LPV of the Month March, 2018

V Bootis

V Boo is an interesting semiregular star that has been observed by AAVSO observers and members since 1904 (a single observation is recorded in 1893).  Over 75,000 observations are in the AID from over 2,000 different observers as can be seen in the light curve shown below which displays all observations in the AID.  It is one of the Legacy LPV Program stars.

It's spectral class is M6e according to the VSX and is classified as an SRA. Semiregular stars classified as SRA have amplitudes less than 2.5 magnitudes and show persistent periodicity. The GCVS lists V Boo as having a visual magnitude range of 7 to 12 with a mean period of 257 days whereas the VSX lists the mean period as 258.01 days. 

A DC DFT analysis of all observations in the AID shows a mean period of 257.76 days (annual aliases at 875.9 and 151.1 days are clearly evident).  There is also a secondary period present at 136.9 days.  The dual period nature of V Boo was presented in Pejcha et al (2001) and in earlier studies.  Pejcha et al (2001) determined the value for the two periods as 257.8 days and 137.1 days which is very close to the current analysis which contains an additional 20 or so years of data.  The period analysis is shown in the Figures below.

A WWZ analysis has shown that the mean period has been relatively stable remaining between a range of 255 to 262 days with a slow meandering behaviour which is quite common for many long period variables.


As can be seen from the overall light curve above, the most interesting feature displayed by V Boo is it’s apparent decrease in amplitude which has occurred at a relatively slow and gradual pace over it’s observational history.  This has also been noted in many previous studies.  The amplitude has decreased from approximately 4.5 magnitudes down to 2.5 magnitudes at the present day.  The semi-amplitude with time is graphed in the Figure below.

A number of researchers have proposed reasons for this decrease in amplitude.  Pejcha et al (2001) attempted to explain the amplitude decrease based on beating between two close periods.  Their DFT analysis identified a further peak in the signal very close to the main period of 257.8 days.  This peak coincides with a period of 259.2 days.  In the current analysis performed for all data in the AID, this close peak is also present which corresponds to a period of 260.6 days, thus quite close to the additional peak identified by Pejcha.  The current analysis also shows another peak with a slightly weaker signal at 264.6 days.  Pejcha suggests V Boo’s period is stable most of the time but sometimes changes to a slightly longer value.  They further note that the decrease in amplitude is observed only at the main mean period of 257.8 days and not at the secondary period around 137 days.  They surmise that the presence of two close periods will result in an apparent amplitude modulation with the amplitude rising and falling periodically.  Their conclusion was that the amplitude decrease is due to an interference between the periods at 257.8 and 259.2 days which does not affect the secondary 137 day period.  They also state that other stars have been observed with an amplitude modulation that can be explained as being due to beating between two close periods, but they note that no other star has periods that are as close together as for V Boo.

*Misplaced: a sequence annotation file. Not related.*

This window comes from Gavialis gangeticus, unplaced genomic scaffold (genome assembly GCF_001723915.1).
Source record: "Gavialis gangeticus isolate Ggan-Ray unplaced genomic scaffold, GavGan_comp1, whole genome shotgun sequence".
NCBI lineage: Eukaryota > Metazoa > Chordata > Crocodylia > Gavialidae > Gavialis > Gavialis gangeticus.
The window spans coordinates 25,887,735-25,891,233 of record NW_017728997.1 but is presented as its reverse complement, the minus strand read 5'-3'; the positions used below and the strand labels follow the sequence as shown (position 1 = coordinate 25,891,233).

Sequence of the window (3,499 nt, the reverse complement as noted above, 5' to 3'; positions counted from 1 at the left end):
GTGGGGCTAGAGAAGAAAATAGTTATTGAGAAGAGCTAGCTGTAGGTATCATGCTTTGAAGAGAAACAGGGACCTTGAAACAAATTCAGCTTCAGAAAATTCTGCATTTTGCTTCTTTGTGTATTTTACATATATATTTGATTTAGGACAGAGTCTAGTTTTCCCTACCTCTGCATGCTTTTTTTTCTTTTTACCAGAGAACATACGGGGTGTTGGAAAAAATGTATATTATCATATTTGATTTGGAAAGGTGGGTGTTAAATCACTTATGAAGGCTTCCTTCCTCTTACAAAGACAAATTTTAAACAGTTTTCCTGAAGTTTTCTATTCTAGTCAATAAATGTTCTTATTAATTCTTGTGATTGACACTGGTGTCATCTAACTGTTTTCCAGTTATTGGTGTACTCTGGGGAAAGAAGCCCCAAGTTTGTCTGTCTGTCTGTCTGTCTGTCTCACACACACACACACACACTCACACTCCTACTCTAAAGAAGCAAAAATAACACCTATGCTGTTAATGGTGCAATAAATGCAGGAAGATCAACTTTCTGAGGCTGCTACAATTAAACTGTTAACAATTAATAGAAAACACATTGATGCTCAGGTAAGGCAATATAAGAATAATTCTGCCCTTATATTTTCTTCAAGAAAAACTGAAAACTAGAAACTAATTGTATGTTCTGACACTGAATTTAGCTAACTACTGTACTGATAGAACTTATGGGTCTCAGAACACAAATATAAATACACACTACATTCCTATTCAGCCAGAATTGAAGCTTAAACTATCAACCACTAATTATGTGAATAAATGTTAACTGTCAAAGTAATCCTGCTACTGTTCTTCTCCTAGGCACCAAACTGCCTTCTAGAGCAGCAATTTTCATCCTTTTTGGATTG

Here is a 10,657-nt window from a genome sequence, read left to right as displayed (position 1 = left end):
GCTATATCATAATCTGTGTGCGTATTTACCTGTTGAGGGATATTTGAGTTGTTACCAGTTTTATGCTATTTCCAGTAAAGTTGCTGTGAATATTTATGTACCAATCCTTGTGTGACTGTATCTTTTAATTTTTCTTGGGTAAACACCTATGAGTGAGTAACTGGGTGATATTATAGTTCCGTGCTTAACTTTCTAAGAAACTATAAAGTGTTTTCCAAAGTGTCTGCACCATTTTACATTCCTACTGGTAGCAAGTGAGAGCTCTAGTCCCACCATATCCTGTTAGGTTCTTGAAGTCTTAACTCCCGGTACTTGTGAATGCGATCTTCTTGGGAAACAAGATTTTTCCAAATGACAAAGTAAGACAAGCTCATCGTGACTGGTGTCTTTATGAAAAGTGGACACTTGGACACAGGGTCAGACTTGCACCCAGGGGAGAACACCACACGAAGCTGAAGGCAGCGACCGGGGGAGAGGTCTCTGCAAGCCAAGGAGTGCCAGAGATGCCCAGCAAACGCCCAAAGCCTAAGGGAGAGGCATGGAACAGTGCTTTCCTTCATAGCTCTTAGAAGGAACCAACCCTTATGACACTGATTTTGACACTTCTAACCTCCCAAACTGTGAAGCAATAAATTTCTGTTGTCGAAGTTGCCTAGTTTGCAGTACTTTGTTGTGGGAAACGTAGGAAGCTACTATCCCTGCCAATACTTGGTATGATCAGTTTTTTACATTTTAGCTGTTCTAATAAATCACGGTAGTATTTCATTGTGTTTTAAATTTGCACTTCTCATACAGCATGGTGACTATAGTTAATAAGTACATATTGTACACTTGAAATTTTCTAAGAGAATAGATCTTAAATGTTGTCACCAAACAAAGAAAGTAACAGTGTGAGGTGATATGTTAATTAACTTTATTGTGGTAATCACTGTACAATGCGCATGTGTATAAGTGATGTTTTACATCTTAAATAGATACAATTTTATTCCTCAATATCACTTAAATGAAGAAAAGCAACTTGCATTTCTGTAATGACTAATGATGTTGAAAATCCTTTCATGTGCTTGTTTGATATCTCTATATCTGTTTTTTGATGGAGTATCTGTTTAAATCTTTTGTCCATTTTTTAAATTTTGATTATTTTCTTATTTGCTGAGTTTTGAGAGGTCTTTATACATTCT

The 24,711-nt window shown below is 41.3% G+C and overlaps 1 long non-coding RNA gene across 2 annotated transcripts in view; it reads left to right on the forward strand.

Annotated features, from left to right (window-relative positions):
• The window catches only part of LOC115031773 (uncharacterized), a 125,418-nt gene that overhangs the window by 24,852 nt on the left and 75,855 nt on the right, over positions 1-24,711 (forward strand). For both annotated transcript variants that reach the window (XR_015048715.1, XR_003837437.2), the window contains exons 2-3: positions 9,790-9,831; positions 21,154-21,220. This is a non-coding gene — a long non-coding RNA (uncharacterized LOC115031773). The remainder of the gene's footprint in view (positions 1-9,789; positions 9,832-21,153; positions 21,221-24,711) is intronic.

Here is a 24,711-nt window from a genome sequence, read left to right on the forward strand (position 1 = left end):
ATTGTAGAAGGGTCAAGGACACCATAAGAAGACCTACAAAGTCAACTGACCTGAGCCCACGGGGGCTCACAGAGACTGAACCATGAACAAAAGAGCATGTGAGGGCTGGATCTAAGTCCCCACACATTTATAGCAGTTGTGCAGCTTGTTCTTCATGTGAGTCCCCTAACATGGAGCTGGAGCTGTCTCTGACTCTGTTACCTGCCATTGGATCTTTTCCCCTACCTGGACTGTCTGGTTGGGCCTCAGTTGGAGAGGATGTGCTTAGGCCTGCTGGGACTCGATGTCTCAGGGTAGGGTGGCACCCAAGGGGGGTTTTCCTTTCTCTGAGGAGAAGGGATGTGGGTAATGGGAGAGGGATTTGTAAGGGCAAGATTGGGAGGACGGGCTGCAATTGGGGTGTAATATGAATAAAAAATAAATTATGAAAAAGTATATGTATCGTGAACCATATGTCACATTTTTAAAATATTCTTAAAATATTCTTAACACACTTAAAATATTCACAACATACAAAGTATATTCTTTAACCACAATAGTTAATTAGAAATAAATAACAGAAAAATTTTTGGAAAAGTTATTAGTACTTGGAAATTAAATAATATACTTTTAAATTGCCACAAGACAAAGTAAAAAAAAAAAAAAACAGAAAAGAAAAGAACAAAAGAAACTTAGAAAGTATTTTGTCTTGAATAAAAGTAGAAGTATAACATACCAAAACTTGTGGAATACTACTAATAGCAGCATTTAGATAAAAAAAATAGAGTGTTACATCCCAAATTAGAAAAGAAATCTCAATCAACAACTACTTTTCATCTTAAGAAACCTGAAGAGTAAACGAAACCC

Greaves et al (2000) analysed BAA visual data and also derived periods of 257.8 and 137.1 days as per Pejcha (2001).

Kiss et al (1999) attempted to explain this amplitude decrease due to the evolution from a Mira state to a semiregular state.  Kiss confirmed the presence of a longer and shorter period (257 and 137 days).  They did note that the changes to the lightcurve that have occurred only hint at the probable change of variability type and that further spectroscopic or near infrared photometric observations would be desirable.  They also state that the most important requirement for precise frequency determination is to have as long a time series as possible which highlights the value of continued visual and CCD observations of stars such as V Boo.

Szatmary et al (1996) performed a light curve analysis of V Boo that agreed with Pejcha’s analysis showing the amplitude of the longer period was the one that strongly decreased whereas the amplitude of the shorter period remained essentially constant.  However Szatmary disagrees with the theory regarding the beating of two close periods that can produce periodic amplitude modulation due to the long time scale of the amplitude decrease.  They tend to support the view of some inherent evolution that the star is undergoing which is causing the amplitude decrease.

So there does not appear to be a clear cut reason for the decrease, or at least there appears to be some disagreement.  All authors make a point that further photometric observations are crucial to increase our understanding.

V Boo is an interesting semiregular to follow so all are encouraged to maintain the coverage.


"Application of wavelet analysis in variable star research. II. The semiregular star V Bootis.", K.Szatmary et al, Astronomy and Astrophysics, v.308, p.791-798, April 1996

“The amplitude decrease of V Bootis”, O. Pejcha et al, JAAVSO, Volume 29 No. 2, 2001

“V Boötis, a semiregular variable of declining amplitude”, J.Greaves, et al, Journal of the BAA, Volume 110, April 2000

“Multiperiodicity in semiregular variables”, L.L Kiss et al, Astronomy & Astrophysics, April 1999